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More to "Organic" than
Meets the Eye
Brattleboro Reformer 11/29/96
Editor of the Reformer:
Thanks to Ray Pestle for his letter on Integrated Crop Management. I agreed with Mr. Pestle that most people mistakenly think that "organic" means absolutely no pesticides.
Good stewardship of the land and resources, responsibility to farm workers and commitment to consumer are not the exclusive provenance of organic farmers. I manage Alyson's Apple Orchard in Walpole, N.H. My background includes a college degree in ecology, teaching for the Audubon Society and work in organic crop and seed research.
An orchard can be a vibrant and complex ecosystem. My goal as a farmer is to work with the natural environment to produce a safe and abundant harvest. I've chosen to use the ICM approach because it is much more compatible with ecological orcharding than organic orchard management. ICM seeks to keep insect and diseases below damaging levels through cultural and biological practices, intervening with a chemical spray only as a last resort.
I choose not to use organic pesticides in those instances because they are generally quite toxic to non-target organisms (including me). I'd lose the beneficial insects and predators that have become established here. To grow apples organically I would need massive amounts of sulfur to control fungal disease. This would acidify the soil and watershed and knock off my earthworms. The chemicals I use are less toxic to beneficial and other non-target organisms (farmers included here) than organic pesticides. They also break down fast and don't persist in the environment.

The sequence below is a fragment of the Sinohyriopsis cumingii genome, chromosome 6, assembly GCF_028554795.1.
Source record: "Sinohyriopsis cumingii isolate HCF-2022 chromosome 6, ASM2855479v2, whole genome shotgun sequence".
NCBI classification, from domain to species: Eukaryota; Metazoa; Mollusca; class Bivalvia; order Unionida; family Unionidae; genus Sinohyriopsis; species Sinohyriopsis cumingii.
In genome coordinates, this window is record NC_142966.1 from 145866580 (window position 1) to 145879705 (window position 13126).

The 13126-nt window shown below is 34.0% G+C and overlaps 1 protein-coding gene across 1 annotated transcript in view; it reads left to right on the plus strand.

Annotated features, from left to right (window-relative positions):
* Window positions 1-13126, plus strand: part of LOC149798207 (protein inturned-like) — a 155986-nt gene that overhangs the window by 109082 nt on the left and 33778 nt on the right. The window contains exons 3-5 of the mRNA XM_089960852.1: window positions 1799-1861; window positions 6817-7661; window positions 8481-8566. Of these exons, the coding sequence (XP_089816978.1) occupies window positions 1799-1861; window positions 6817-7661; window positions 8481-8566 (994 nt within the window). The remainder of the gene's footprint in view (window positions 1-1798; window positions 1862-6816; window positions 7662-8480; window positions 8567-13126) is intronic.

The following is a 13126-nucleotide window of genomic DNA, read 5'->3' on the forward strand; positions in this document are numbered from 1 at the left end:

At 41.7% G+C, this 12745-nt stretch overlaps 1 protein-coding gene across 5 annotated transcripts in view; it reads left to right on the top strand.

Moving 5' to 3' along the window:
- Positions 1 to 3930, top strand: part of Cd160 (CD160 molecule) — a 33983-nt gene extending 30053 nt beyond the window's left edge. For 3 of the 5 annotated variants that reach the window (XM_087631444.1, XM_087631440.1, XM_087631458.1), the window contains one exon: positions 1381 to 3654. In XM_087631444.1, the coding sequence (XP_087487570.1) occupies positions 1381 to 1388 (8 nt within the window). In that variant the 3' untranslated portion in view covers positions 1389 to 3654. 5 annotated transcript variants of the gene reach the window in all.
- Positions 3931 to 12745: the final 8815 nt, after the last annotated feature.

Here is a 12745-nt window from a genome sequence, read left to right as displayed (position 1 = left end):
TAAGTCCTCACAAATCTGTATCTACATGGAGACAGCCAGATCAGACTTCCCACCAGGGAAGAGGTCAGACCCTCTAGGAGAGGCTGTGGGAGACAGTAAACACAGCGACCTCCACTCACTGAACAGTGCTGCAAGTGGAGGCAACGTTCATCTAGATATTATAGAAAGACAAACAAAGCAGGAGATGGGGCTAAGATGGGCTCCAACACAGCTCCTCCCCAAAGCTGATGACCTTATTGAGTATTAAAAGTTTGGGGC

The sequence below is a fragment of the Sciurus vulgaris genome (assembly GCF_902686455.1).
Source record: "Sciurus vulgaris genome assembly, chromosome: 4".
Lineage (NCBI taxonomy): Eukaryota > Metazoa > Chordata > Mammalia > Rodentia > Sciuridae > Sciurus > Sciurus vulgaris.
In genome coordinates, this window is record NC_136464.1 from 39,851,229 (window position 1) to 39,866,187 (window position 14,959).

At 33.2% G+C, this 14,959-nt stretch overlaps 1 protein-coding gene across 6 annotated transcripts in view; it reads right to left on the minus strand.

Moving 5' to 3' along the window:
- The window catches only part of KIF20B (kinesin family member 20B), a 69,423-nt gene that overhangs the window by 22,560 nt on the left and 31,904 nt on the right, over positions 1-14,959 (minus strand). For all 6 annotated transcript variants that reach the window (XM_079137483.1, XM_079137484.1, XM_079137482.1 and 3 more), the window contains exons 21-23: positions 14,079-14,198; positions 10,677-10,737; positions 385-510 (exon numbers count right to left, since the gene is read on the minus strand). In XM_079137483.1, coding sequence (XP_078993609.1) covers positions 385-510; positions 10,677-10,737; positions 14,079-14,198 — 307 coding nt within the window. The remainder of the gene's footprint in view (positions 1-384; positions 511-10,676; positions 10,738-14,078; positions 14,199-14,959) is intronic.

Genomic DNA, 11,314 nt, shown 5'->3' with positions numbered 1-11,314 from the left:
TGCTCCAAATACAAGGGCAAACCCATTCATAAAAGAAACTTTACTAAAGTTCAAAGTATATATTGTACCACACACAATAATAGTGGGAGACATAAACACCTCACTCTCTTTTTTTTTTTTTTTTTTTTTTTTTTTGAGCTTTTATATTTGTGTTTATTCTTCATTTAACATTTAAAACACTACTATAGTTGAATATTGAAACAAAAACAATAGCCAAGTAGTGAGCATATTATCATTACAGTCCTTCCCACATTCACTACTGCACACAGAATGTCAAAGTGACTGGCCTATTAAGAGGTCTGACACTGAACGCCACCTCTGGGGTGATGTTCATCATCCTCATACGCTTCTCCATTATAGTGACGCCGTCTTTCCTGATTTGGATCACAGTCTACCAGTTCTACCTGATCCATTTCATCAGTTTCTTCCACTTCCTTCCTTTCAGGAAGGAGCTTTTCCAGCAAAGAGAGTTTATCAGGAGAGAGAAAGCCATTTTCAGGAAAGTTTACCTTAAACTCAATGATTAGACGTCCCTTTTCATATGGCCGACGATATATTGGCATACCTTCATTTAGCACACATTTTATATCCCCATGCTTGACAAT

While growing tree fruit organically might be a more lucrative approach, it simply isn't the most environmentally responsible way of growing fruit. My goal is to grow safe food in an ecologically sound and responsible way. The notion that "organic is good, everything else is bad" is an overly simplistic idea. Farming practices and food safety are complex issues that deserve thoughtful consideration.